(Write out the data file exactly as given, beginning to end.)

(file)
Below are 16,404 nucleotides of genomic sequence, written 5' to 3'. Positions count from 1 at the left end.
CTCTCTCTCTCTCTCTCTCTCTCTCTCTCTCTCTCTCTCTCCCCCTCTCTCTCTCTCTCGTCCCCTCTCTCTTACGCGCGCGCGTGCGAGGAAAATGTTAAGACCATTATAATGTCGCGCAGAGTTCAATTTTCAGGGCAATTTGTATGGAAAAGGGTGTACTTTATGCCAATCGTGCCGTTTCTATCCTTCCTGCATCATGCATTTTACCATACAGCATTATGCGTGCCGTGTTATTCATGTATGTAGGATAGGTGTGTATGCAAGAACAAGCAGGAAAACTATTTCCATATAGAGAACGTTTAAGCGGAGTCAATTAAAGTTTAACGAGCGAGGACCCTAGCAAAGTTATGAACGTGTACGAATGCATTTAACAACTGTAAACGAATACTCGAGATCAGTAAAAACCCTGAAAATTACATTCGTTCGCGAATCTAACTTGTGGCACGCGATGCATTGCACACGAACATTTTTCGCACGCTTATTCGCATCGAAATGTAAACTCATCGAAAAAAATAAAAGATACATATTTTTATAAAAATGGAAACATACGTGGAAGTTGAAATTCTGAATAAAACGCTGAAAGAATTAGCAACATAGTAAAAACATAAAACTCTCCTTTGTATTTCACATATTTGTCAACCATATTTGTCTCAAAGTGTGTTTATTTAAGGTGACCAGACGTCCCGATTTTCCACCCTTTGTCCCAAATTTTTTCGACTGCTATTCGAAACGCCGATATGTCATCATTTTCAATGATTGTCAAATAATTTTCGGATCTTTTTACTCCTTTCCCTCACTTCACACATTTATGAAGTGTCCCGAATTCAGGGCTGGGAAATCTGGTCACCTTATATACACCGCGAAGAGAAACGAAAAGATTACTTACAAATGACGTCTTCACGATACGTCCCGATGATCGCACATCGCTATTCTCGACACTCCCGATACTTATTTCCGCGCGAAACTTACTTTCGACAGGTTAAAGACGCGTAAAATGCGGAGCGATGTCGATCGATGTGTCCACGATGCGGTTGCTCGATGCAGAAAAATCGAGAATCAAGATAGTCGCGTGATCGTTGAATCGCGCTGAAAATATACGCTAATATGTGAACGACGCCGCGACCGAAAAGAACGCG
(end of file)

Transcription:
Below are 16,404 nucleotides of genomic sequence, written 5' to 3'. Positions count from 1 at the left end.
CTCTCTCTCTCTCTCTCTCTCTCTCTCTCTCTCTCTCTCTCCCCCTCTCTCTCTCTCTCGTCCCCTCTCTCTTACGCGCGCGCGTGCGAGGAAAATGTTAAGACCATTATAATGTCGCGCAGAGTTCAATTTTCAGGGCAATTTGTATGGAAAAGGGTGTACTTTATGCCAATCGTGCCGTTTCTATCCTTCCTGCATCATGCATTTTACCATACAGCATTATGCGTGCCGTGTTATTCATGTATGTAGGATAGGTGTGTATGCAAGAACAAGCAGGAAAACTATTTCCATATAGAGAACGTTTAAGCGGAGTCAATTAAAGTTTAACGAGCGAGGACCCTAGCAAAGTTATGAACGTGTACGAATGCATTTAACAACTGTAAACGAATACTCGAGATCAGTAAAAACCCTGAAAATTACATTCGTTCGCGAATCTAACTTGTGGCACGCGATGCATTGCACACGAACATTTTTCGCACGCTTATTCGCATCGAAATGTAAACTCATCGAAAAAAATAAAAGATACATATTTTTATAAAAATGGAAACATACGTGGAAGTTGAAATTCTGAATAAAACGCTGAAAGAATTAGCAACATAGTAAAAACATAAAACTCTCCTTTGTATTTCACATATTTGTCAACCATATTTGTCTCAAAGTGTGTTTATTTAAGGTGACCAGACGTCCCGATTTTCCACCCTTTGTCCCAAATTTTTTCGACTGCTATTCGAAACGCCGATATGTCATCATTTTCAATGATTGTCAAATAATTTTCGGATCTTTTTACTCCTTTCCCTCACTTCACACATTTATGAAGTGTCCCGAATTCAGGGCTGGGAAATCTGGTCACCTTATATACACCGCGAAGAGAAACGAAAAGATTACTTACAAATGACGTCTTCACGATACGTCCCGATGATCGCACATCGCTATTCTCGACACTCCCGATACTTATTTCCGCGCGAAACTTACTTTCGACAGGTTAAAGACGCGTAAAATGCGGAGCGATGTCGATCGATGTGTCCACGATGCGGTTGCTCGATGCAGAAAAATCGAGAATCAAGATAGTCGCGTGATCGTTGAATCGCGCTGAAAATATACGCTAATATGTGAACGACGCCGCGACCGAAAAGAACGCG